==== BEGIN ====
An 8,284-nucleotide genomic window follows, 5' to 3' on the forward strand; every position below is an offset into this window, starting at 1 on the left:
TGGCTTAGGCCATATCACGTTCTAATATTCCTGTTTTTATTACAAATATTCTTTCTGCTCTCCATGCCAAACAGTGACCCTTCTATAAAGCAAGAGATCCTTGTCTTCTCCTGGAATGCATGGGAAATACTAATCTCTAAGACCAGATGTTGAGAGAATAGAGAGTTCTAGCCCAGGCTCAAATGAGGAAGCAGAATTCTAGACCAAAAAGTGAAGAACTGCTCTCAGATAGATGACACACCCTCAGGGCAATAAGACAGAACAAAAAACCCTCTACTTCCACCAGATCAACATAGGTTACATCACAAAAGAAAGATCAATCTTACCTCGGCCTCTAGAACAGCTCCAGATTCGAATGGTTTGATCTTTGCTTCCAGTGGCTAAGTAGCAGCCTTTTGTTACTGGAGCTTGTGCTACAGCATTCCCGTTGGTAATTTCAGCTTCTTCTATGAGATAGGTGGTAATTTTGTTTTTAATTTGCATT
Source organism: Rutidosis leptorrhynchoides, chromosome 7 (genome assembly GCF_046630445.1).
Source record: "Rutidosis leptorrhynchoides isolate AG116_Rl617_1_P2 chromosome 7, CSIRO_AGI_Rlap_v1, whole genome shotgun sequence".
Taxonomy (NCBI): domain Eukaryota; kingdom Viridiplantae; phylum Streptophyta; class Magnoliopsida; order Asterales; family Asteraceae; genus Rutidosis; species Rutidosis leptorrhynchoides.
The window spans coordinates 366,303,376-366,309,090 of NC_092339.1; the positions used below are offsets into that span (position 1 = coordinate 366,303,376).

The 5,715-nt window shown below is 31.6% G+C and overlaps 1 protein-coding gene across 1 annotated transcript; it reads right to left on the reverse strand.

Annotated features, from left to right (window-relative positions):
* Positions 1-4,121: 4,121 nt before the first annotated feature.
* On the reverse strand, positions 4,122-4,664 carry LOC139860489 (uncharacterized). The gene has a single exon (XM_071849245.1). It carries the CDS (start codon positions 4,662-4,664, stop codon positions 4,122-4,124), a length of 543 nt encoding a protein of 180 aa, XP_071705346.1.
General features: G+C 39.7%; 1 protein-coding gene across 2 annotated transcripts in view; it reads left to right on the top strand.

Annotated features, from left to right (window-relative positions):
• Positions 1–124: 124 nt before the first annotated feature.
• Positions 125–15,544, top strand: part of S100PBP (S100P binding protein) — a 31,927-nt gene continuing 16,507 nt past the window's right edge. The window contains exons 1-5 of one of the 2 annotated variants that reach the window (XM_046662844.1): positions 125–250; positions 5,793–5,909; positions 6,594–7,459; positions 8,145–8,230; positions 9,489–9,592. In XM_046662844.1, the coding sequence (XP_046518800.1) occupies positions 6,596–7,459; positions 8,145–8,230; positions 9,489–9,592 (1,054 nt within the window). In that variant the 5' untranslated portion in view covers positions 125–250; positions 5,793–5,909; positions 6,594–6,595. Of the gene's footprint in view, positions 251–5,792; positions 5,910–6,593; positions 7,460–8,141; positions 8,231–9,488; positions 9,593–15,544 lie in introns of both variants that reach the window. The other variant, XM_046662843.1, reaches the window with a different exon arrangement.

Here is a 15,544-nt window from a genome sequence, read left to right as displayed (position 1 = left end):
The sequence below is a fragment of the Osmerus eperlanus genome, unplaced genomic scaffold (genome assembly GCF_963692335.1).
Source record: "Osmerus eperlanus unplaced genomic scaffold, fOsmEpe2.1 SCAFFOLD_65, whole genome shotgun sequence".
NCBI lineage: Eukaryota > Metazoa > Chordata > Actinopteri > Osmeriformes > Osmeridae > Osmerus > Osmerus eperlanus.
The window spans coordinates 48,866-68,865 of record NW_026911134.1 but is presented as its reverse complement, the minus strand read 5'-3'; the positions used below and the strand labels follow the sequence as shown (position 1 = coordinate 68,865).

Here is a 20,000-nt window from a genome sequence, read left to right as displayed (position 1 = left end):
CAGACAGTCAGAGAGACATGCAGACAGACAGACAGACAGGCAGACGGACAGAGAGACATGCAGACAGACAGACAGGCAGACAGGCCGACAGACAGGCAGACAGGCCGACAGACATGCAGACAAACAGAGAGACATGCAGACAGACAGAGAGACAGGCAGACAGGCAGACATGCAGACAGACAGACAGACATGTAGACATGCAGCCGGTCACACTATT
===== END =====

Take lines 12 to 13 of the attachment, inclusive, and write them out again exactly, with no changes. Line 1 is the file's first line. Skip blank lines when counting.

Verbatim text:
Annotated features, from left to right (window-relative positions):
• Positions 1–124: 124 nt before the first annotated feature.